My current internship rotation is a pretty big departure from the last one. It’s outpatient nutrition counseling at a community health center with multiple locations around the city; I’m splitting my time between Harlem, Chelsea, and the Bronx. The work is nearly all diabetes management, with some weight management and general nutrition guidance thrown in.
The work often feels repetitive, and in some ways I miss the intensity and variety of intellectual challenges that I had working in the hospital this fall. But this rotation brings me back to counseling, which is my passion; it’s the very thing that made me pursue the RDN in the first place.
Nutrition counseling is a funny thing. In some ways, it underscores how incredibly different each person’s food story is. It definitely affirms the fact that there’s no “right” eating style or nutrition formula for everyone; in many years of working one-on-one with people, I’ve yet to see an approach that didn’t have to be tailored sensitively to the individual.
Yet at the same time, I’m continually struck by how much shared terrain there is in peoples’ experiences with food. The internship year has given me an opportunity to work with new, and extremely diverse, populations of patients. In spite of how many cultures, ages, lifestyles, and stories I’ve crossed paths with, so much of what I hear echoes what I’ve heard from clients in my own practice for years. Every patient finds a way to communicate to me a fundamental desire to preserve good health. Most people say that they know how they “should” be eating, but that everyday life often vies with their intentions. Nearly everyone feels a little better when they move and eat vegetables.
And then there are the shared struggles. In nearly every nutrition counseling environment I’ve worked in, I’ve heard people admit to deep shame surrounding how and what they eat. People spend a lot of time apologizing, for the food choices they’ve made, for the things they crave, and especially for their bodies. Too big, too slow, too weak, too small—I hear so many apologies for shape, size and ability. Many people carry around good/bad binaries surrounding food; oftentimes, their conceptions were shaped very early in life, by caretakers or peers and the way their appetites were criticized.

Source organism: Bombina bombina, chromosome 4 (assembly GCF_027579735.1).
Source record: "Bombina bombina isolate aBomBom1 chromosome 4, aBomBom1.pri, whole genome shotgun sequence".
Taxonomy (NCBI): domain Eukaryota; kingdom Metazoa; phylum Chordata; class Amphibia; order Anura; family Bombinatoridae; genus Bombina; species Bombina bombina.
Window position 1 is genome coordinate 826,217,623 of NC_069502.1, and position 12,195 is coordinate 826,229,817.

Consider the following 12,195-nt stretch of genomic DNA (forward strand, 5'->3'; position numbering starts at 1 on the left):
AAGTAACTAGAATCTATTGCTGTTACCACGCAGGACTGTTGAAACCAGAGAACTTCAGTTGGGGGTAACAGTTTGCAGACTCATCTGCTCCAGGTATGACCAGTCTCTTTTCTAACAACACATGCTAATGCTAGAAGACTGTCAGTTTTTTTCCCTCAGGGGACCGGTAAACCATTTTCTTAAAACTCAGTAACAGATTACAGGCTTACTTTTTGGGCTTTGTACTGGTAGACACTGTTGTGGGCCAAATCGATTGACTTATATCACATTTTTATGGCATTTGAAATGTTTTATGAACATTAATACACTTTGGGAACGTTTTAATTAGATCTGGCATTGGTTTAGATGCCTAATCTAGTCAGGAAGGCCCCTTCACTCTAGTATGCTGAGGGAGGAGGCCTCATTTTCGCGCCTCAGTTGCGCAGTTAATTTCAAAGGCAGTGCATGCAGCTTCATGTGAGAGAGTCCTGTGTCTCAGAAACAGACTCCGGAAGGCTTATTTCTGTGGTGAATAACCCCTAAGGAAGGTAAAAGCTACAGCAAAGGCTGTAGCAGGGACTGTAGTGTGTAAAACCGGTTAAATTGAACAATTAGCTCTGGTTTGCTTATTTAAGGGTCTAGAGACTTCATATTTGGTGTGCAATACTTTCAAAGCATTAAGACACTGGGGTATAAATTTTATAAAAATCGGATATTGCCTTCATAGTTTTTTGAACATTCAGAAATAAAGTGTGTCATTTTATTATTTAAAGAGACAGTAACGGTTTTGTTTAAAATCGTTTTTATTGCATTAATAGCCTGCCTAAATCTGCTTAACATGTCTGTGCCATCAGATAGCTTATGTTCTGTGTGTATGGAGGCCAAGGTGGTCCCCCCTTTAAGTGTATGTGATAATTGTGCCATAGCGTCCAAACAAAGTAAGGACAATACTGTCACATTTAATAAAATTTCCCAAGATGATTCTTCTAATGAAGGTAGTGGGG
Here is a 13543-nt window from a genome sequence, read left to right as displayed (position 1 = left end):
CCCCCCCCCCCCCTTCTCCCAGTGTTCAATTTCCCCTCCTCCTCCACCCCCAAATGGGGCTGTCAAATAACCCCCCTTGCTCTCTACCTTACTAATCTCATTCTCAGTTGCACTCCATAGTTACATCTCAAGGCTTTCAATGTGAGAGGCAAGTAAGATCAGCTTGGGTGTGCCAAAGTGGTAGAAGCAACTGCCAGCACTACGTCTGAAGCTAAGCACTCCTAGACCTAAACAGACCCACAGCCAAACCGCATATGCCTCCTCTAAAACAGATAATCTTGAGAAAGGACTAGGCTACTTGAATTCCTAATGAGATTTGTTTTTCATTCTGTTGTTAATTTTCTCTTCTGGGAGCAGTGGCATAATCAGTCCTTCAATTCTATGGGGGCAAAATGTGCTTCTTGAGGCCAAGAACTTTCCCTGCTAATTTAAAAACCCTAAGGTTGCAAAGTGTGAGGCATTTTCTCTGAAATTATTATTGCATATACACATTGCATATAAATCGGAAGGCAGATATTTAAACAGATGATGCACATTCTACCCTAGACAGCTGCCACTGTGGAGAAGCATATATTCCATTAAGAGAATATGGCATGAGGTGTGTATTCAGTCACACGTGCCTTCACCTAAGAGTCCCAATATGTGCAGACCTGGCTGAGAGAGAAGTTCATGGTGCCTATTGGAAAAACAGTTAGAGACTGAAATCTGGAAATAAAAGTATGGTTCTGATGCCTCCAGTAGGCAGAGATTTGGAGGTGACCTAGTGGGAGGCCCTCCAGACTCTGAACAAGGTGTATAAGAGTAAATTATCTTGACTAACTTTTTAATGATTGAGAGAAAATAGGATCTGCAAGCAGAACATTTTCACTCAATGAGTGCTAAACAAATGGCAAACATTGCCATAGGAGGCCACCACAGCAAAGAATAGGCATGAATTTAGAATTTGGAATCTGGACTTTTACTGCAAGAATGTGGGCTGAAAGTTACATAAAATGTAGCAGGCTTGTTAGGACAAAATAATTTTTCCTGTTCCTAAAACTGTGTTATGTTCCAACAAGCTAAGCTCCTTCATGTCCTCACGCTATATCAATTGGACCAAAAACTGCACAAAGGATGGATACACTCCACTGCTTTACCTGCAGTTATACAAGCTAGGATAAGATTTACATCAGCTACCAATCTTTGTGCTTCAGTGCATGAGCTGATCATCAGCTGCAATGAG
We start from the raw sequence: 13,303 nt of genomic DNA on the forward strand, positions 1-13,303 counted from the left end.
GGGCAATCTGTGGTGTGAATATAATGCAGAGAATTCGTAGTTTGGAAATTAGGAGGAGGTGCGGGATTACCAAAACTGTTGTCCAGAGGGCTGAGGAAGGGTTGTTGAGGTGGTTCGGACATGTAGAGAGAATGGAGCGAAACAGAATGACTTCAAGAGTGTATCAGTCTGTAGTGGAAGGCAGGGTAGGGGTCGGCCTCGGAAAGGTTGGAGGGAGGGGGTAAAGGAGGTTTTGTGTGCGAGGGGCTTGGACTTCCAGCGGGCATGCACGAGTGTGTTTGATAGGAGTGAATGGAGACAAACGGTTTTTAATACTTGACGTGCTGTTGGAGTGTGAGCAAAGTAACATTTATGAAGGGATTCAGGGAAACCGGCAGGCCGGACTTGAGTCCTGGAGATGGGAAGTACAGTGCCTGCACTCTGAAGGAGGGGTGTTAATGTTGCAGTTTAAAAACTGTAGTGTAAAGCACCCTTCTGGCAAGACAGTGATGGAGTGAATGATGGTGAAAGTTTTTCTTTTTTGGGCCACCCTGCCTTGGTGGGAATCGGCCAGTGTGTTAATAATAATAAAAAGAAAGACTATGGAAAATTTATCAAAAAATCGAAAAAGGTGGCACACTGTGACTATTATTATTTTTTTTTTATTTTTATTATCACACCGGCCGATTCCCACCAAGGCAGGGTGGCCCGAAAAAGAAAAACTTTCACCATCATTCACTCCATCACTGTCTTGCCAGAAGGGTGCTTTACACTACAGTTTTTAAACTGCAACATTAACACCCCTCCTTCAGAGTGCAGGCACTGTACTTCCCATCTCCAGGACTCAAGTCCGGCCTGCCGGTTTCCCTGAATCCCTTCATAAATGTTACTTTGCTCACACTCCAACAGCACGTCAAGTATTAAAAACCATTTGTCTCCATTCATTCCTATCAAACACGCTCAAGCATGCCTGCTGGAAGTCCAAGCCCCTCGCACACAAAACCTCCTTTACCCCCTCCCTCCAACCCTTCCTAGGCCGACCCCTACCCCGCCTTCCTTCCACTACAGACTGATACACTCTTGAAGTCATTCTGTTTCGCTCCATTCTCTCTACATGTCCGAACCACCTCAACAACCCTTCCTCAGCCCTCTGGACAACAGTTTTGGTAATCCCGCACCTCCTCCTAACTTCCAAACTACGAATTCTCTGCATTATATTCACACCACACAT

I’m both heartened by how much we share in our experience of food and saddened by how universal these issues of shame, regret, and struggle are. I feel sorry that eating is so often complicated, be it for practical, socioeconomic, or psychosocial reasons.
What motivates me in the work is the fact that, at least once in each counseling session, I see a patient or client’s face light up in describing something positive about eating. It might be a memory of something delicious, the happy surprise of discovering that a healthful food is much tastier than was assumed, the pride and reward people feel when dietary changes lead to health improvement, or the relief they express when their experiences are acknowledged and validated.
In any of these cases, I feel deeply lucky to be present and to bear witness. This rotation is reminding me of how difficult and tricky nutrition counseling can be, but it’s also giving me daily reminders of why I love to do it. And it’s making me excited for next fall, when I’ll be doing it on my own again.
I’ll be taking my meals with a sense of appreciation for our shared experiences with food this week. Wishing you some good eats. Here are my recipe picks and reading links!
Green apple in guacamole! I’d never have thought of this, but I love the idea.
Pretty much drooling over Cadry’s vegan reuben. It looks so authentic, right down to the marble rye!